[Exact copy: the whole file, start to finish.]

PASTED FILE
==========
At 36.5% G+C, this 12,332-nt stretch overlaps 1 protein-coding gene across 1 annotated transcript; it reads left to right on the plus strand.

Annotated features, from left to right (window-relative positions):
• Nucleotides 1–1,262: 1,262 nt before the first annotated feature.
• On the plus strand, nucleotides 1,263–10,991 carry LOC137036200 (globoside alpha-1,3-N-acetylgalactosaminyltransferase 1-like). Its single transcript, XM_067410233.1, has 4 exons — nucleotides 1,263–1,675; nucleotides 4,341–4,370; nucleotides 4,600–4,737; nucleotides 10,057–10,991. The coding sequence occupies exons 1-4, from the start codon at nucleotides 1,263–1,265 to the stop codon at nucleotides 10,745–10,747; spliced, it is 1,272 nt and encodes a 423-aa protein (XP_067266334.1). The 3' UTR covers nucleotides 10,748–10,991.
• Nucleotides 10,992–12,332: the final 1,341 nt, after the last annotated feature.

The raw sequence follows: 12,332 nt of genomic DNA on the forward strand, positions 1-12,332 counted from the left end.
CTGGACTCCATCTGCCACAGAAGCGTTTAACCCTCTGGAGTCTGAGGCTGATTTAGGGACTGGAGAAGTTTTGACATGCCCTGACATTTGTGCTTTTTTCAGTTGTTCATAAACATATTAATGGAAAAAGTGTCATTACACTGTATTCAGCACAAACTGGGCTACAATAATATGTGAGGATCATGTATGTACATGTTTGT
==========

At 36.5% G+C, this 12,332-nt stretch overlaps 1 protein-coding gene across 1 annotated transcript; it reads left to right on the plus strand.

Annotated features, from left to right (window-relative positions):
• Nucleotides 1–1,262: 1,262 nt before the first annotated feature.
• On the plus strand, nucleotides 1,263–10,991 carry LOC137036200 (globoside alpha-1,3-N-acetylgalactosaminyltransferase 1-like). Its single transcript, XM_067410233.1, has 4 exons — nucleotides 1,263–1,675; nucleotides 4,341–4,370; nucleotides 4,600–4,737; nucleotides 10,057–10,991. The coding sequence occupies exons 1-4, from the start codon at nucleotides 1,263–1,265 to the stop codon at nucleotides 10,745–10,747; spliced, it is 1,272 nt and encodes a 423-aa protein (XP_067266334.1). The 3' UTR covers nucleotides 10,748–10,991.
• Nucleotides 10,992–12,332: the final 1,341 nt, after the last annotated feature.

The raw sequence follows: 12,332 nt of genomic DNA on the forward strand, positions 1-12,332 counted from the left end.
CTGGACTCCATCTGCCACAGAAGCGTTTAACCCTCTGGAGTCTGAGGCTGATTTAGGGACTGGAGAAGTTTTGACATGCCCTGACATTTGTGCTTTTTTCAGTTGTTCATAAACATATTAATGGAAAAAGTGTCATTACACTGTATTCAGCACAAACTGGGCTACAATAATATGTGAGGATCATGTATGTACATGTTTGT